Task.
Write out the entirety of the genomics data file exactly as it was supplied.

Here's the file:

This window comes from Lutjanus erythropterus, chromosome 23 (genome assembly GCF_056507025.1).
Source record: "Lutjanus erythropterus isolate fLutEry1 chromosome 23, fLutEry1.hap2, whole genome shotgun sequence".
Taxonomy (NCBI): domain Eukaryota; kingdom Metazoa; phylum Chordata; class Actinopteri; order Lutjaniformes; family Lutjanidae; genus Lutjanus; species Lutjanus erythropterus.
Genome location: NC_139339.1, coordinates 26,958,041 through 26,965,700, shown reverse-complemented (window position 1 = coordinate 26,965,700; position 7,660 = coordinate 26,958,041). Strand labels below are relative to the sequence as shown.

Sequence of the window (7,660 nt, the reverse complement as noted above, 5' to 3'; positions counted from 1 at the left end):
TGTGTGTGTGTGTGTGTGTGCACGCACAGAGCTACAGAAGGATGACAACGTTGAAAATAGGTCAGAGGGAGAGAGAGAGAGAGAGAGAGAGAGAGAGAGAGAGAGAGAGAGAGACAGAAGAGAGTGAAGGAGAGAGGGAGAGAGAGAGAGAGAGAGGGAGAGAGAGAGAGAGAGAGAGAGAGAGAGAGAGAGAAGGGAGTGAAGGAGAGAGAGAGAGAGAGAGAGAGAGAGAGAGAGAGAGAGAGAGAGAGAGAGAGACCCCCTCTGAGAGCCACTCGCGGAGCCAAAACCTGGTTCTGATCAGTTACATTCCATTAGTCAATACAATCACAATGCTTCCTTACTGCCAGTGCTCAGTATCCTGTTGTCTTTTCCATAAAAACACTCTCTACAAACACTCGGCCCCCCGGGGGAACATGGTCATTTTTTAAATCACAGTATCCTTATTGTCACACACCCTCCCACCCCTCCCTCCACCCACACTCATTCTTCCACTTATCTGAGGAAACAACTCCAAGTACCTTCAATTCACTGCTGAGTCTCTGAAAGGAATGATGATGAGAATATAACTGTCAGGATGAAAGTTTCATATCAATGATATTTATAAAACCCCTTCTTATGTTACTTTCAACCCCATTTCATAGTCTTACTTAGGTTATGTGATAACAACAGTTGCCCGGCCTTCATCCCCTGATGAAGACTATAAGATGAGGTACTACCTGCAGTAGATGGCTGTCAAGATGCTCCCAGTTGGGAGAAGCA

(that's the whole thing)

This window comes from Lutjanus erythropterus, chromosome 23 (genome assembly GCF_056507025.1).
Source record: "Lutjanus erythropterus isolate fLutEry1 chromosome 23, fLutEry1.hap2, whole genome shotgun sequence".
Taxonomy (NCBI): domain Eukaryota; kingdom Metazoa; phylum Chordata; class Actinopteri; order Lutjaniformes; family Lutjanidae; genus Lutjanus; species Lutjanus erythropterus.
Genome location: NC_139339.1, coordinates 26,958,041 through 26,965,700, shown reverse-complemented (window position 1 = coordinate 26,965,700; position 7,660 = coordinate 26,958,041). Strand labels below are relative to the sequence as shown.

Sequence of the window (7,660 nt, the reverse complement as noted above, 5' to 3'; positions counted from 1 at the left end):
TGTGTGTGTGTGTGTGTGTGCACGCACAGAGCTACAGAAGGATGACAACGTTGAAAATAGGTCAGAGGGAGAGAGAGAGAGAGAGAGAGAGAGAGAGAGAGAGAGAGAGAGAGACAGAAGAGAGTGAAGGAGAGAGGGAGAGAGAGAGAGAGAGAGGGAGAGAGAGAGAGAGAGAGAGAGAGAGAGAGAGAGAAGGGAGTGAAGGAGAGAGAGAGAGAGAGAGAGAGAGAGAGAGAGAGAGAGAGAGAGAGAGAGAGACCCCCTCTGAGAGCCACTCGCGGAGCCAAAACCTGGTTCTGATCAGTTACATTCCATTAGTCAATACAATCACAATGCTTCCTTACTGCCAGTGCTCAGTATCCTGTTGTCTTTTCCATAAAAACACTCTCTACAAACACTCGGCCCCCCGGGGGAACATGGTCATTTTTTAAATCACAGTATCCTTATTGTCACACACCCTCCCACCCCTCCCTCCACCCACACTCATTCTTCCACTTATCTGAGGAAACAACTCCAAGTACCTTCAATTCACTGCTGAGTCTCTGAAAGGAATGATGATGAGAATATAACTGTCAGGATGAAAGTTTCATATCAATGATATTTATAAAACCCCTTCTTATGTTACTTTCAACCCCATTTCATAGTCTTACTTAGGTTATGTGATAACAACAGTTGCCCGGCCTTCATCCCCTGATGAAGACTATAAGATGAGGTACTACCTGCAGTAGATGGCTGTCAAGATGCTCCCAGTTGGGAGAAGCA